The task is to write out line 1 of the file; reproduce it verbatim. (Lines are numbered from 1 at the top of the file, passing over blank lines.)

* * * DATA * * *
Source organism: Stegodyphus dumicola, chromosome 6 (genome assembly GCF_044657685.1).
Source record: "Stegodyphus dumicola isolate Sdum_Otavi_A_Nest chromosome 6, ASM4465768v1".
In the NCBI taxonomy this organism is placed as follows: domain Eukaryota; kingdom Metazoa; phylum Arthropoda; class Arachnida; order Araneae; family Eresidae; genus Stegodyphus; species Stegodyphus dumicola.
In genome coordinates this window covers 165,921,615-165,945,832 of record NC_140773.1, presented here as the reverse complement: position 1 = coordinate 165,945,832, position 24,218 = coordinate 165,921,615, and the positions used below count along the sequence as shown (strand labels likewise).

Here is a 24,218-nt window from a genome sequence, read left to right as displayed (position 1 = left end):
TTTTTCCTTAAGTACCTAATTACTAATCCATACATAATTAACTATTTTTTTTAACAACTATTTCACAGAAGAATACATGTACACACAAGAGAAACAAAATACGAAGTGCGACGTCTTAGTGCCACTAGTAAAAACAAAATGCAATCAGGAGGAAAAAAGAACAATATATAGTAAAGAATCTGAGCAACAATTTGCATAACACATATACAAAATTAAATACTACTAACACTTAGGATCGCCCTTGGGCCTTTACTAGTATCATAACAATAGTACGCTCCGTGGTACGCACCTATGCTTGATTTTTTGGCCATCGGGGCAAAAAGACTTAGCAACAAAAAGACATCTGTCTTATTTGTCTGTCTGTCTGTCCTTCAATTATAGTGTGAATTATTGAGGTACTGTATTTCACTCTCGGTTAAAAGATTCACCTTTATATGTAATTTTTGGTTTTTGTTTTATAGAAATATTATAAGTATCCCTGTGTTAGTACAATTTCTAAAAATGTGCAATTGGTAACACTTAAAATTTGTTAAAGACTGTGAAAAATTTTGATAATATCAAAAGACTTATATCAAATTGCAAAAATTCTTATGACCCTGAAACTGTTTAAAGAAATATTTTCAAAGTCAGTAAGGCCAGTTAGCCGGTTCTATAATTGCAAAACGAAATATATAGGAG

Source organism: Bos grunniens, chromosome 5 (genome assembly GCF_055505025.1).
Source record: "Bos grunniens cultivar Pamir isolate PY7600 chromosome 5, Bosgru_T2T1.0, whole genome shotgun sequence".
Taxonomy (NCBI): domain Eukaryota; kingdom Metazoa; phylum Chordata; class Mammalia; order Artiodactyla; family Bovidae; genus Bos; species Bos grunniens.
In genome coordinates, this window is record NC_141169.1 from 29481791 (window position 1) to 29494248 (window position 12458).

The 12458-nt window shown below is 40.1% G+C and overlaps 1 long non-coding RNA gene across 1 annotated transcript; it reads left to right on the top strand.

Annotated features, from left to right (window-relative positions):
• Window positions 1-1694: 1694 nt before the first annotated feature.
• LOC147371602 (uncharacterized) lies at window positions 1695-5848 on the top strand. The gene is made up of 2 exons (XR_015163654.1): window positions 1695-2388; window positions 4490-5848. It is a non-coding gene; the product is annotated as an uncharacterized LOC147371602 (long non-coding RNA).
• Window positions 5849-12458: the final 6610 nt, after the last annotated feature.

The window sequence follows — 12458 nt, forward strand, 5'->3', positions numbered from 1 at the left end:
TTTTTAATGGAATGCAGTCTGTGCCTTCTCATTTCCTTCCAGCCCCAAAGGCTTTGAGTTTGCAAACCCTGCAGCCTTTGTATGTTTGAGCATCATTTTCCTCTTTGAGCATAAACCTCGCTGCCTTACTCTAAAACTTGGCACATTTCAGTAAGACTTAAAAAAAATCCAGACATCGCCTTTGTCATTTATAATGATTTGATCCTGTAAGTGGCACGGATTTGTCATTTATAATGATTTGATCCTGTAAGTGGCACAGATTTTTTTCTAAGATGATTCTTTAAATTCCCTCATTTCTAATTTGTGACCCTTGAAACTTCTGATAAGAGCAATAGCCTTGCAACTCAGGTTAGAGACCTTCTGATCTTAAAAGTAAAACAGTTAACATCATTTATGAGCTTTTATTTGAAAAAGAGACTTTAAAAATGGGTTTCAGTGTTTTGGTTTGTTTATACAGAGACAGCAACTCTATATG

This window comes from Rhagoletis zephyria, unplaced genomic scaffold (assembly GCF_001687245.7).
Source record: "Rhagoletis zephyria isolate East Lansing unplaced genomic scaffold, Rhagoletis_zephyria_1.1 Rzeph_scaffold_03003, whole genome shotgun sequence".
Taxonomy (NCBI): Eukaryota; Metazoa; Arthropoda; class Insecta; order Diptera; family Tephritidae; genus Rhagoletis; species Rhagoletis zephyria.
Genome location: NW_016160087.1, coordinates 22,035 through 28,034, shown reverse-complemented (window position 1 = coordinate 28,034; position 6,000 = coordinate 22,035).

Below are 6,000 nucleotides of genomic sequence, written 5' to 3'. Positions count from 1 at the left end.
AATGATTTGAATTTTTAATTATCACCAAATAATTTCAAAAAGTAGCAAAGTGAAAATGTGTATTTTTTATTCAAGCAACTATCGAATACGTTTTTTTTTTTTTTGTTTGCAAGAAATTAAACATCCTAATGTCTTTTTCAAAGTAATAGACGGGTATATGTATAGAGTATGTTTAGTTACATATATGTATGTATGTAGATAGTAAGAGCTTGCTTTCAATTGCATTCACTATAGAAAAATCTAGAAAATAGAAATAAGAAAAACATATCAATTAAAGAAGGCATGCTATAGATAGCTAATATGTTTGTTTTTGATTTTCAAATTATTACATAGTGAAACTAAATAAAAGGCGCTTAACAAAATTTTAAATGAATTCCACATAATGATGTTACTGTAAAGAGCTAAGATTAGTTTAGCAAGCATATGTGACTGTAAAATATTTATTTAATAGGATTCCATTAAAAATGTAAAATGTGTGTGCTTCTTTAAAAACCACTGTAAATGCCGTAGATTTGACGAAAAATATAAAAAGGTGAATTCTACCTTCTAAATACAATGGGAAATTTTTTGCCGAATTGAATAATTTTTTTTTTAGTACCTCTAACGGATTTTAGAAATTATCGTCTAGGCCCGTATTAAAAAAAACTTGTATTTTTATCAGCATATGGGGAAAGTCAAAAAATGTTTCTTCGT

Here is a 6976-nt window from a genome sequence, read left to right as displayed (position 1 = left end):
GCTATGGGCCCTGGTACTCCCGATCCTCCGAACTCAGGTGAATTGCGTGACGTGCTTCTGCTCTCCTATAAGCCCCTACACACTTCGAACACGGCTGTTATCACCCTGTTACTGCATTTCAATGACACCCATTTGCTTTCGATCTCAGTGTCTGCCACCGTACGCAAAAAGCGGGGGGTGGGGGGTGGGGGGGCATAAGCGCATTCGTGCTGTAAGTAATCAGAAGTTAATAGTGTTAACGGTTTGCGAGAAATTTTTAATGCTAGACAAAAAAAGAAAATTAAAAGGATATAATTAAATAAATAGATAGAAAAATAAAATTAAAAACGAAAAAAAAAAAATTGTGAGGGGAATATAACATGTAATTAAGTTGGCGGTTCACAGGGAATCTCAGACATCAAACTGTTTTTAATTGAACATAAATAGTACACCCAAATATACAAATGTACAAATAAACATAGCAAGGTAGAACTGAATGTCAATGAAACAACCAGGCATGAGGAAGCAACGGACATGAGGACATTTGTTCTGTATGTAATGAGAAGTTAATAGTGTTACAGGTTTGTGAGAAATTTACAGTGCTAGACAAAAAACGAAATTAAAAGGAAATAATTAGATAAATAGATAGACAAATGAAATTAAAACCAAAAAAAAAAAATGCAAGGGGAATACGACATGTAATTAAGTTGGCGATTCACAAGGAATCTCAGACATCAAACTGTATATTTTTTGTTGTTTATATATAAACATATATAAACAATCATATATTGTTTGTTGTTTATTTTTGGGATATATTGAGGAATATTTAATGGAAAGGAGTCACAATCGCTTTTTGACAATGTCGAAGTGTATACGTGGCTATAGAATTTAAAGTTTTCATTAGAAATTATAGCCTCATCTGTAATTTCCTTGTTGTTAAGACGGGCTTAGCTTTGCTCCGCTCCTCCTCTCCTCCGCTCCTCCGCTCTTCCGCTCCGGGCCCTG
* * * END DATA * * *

Source organism: Stegodyphus dumicola, chromosome 6 (genome assembly GCF_044657685.1).